Taking Care of your Skin

Fall 2008 CSANews Issue 68  |  Posted date : Sep 19, 2008.Back to list

Taking Care of your Skin

We pay a lot of attention to maintaining good health when it comes to nutrition, heart and lung health, but we often neglect our body's largest organ – which can be the source of many abnormal conditions – our skin. It's true that much of the harm to our skin has been brought on over the years by excessive exposure to the sun's harmful rays, including drying, wrinkling and even skin cancers, but it is not too late for many of us to heed the advice of dermatologists about the ongoing ways to maintain skin health.

Sun and Weather-Related Skin Issues

For years, it has been known that excessive exposure to ultraviolet radiation, the sun or tanning studios is harmful to the skin.  Yet many young adults spend hours in the summer sun, often unprotected by sunscreens. Results of research among young adults and their disregard for skin protection is disheartening, especially as the incidence of skin cancers is rising in Canada in the young, as well as the older population. Promising changes appear to be the case with young parents, however, as research has shown that more than 75% of children are now protected from these harmful rays through the abundant use of sunscreen and protective hats and clothing.

Although sun exposure in moderation can have health benefits because of the stimulation to produce natural vitamin D, you should protect yourself from overexposure, especially when the sun's rays are strongest, between 11 a.m. and 4 p.m., or when the UV index is reported as three or higher. Although snowbirds are able to produce more natural vitamin D than their homebound Canadians, most authorities now recommend that supplemental vitamin D be taken daily. Although just a few years ago the recommended supplement was 400IU, last year, the Canadian Cancer Society recommended that seniors take 1000IU daily in the fall and winter months, as research had shown a significant reduction in the incidence of breast, prostate and bowel cancer while on this regimen.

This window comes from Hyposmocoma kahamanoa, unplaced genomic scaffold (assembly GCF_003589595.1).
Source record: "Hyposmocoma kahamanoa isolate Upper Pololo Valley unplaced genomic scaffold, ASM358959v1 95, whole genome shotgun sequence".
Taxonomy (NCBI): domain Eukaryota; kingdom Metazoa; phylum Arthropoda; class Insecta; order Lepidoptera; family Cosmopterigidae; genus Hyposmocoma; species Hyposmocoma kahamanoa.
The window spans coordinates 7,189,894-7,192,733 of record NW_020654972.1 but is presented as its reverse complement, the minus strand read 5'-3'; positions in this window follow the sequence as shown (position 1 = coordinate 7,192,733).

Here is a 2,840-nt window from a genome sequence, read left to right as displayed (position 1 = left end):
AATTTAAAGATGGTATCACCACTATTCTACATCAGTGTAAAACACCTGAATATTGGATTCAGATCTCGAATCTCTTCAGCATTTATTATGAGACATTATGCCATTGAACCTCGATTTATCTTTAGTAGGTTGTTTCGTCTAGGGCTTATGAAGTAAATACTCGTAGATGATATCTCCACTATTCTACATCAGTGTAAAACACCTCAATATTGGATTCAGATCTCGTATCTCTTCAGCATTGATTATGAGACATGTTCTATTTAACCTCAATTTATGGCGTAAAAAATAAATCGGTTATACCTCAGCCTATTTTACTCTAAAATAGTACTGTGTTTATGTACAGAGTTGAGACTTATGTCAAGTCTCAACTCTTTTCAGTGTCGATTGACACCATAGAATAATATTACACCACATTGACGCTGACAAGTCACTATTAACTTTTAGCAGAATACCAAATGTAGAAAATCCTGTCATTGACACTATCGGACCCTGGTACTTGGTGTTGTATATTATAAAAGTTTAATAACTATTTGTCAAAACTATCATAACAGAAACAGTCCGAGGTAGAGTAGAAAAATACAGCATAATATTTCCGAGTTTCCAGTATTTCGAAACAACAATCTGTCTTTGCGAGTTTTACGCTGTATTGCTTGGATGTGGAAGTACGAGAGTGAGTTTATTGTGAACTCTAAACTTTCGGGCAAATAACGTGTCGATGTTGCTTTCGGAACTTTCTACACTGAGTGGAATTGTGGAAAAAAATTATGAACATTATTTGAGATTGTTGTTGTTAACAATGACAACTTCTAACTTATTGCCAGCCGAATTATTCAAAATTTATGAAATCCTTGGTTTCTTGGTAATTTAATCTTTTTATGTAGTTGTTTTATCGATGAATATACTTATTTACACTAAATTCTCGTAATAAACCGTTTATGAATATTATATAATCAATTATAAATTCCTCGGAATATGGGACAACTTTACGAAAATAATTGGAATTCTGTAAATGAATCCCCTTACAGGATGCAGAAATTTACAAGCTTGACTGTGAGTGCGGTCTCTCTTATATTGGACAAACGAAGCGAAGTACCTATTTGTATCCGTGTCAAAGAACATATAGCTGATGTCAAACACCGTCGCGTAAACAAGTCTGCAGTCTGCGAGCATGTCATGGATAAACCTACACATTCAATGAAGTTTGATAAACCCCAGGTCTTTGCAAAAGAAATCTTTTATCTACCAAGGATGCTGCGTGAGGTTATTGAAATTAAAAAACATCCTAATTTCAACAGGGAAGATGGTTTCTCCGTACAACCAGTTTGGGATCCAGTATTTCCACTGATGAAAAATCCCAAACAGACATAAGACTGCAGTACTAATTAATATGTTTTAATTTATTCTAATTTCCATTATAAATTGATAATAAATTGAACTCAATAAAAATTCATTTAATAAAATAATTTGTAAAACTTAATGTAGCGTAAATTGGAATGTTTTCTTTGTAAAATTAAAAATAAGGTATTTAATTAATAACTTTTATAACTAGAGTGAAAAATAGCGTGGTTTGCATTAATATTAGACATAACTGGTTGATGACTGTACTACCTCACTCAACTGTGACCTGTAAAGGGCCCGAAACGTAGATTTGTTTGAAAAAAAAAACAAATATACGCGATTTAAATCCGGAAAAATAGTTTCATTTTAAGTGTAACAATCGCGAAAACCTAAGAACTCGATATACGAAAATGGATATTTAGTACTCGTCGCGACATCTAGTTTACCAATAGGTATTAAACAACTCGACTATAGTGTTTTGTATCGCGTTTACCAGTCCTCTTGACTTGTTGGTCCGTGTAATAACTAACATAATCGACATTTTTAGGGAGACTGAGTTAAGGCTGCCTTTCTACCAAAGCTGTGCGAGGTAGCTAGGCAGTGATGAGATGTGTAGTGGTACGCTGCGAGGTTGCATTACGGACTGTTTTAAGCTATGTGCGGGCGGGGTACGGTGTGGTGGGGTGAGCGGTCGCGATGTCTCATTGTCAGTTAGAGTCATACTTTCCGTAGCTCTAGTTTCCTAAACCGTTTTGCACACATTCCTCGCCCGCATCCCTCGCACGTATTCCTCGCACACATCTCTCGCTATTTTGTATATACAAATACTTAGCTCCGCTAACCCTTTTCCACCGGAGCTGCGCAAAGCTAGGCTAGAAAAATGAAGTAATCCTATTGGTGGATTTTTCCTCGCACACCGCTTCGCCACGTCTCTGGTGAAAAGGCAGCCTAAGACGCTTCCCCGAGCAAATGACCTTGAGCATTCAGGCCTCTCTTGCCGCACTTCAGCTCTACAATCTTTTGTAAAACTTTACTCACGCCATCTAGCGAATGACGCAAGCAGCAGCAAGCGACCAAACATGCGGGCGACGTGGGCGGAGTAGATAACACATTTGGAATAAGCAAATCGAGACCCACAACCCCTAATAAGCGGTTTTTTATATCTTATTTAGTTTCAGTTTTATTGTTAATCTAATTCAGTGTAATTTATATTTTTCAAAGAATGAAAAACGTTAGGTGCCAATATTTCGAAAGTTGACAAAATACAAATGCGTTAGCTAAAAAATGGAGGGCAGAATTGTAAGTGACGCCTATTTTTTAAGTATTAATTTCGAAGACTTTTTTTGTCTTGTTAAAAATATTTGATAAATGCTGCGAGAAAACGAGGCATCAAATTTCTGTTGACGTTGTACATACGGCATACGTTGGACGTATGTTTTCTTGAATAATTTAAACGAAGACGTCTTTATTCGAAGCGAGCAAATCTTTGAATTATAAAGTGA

Choosing the right sunscreen is important as well. Sunscreens are rated with SPF numbers (Sun Protection Factor) from 15 to 70. Using a sunscreen with 30-45 SPF is recommended for most, and those having more sensitive skin or a history of skin cancer should use a block with an SPF of 45-70. Be sure that the product protects against both UVA and UVB rays, and that you reapply after several hours or after swimming.

For those of us who do not reach the sunbelt areas early enough in the winter, we are subject to the risk of "winter itch." Drying of the skin due to the drop in humidity and the dry heat in our homes causes itching and scaling. This is often aggravated by excessive bathing or showering.  This removes the natural oils and waxes from our skin, which are necessary to prevent the skin from drying out. Frequent bathing, showering, scrubbing with a washcloth, using strong and perfumed soaps, bubble baths and strong shampoos should all be avoided. Moisturizing creams are helpful in locking in moisture. For those subject to eczema of the hands, avoid strong soaps and be sure to rinse off all traces of soap and use a moisturizing cream on your hands after washing.

Skin Cancers

Most skin cancers are either squamous cell or basal cell carcinomas. These are found most commonly on the sun-exposed area of the body, but may occur anywhere on the skin or mucous membranes. There are simple, but important measures to detect early skin cancers. Any spot on the skin which is enlarging, becoming irritated, changing in colour or shape suggest skin cancer. Any mole in an area of irritation, such as a bra strap, should be removed. For those areas of the body which you cannot readily see, have your spouse check your skin monthly to see if any mole or new spot looks suspicious.

Your physician should be consulted and, if there is suspicion of a cancer, a biopsy or removal of the growth will be necessary.

The more serious form of skin cancer is malignant melanoma. This life-threatening cancer should be identified as early as possible to reduce the risk of spread. Dermatologists recommend that the best method of remembering the signs and symptoms is using the "ABCDE" rule.
  • Asymmetrical skin lesion
  • Border of the lesion is irregular
  • Colour: melanomas usually have multiple colours
  • Diameter: moles larger than 5 mm are more likely to be melanomas than smaller moles
  • Evolution: the evolution (i.e. change) or "elevation" of a mole may be a hint that the lesion is becoming malignant.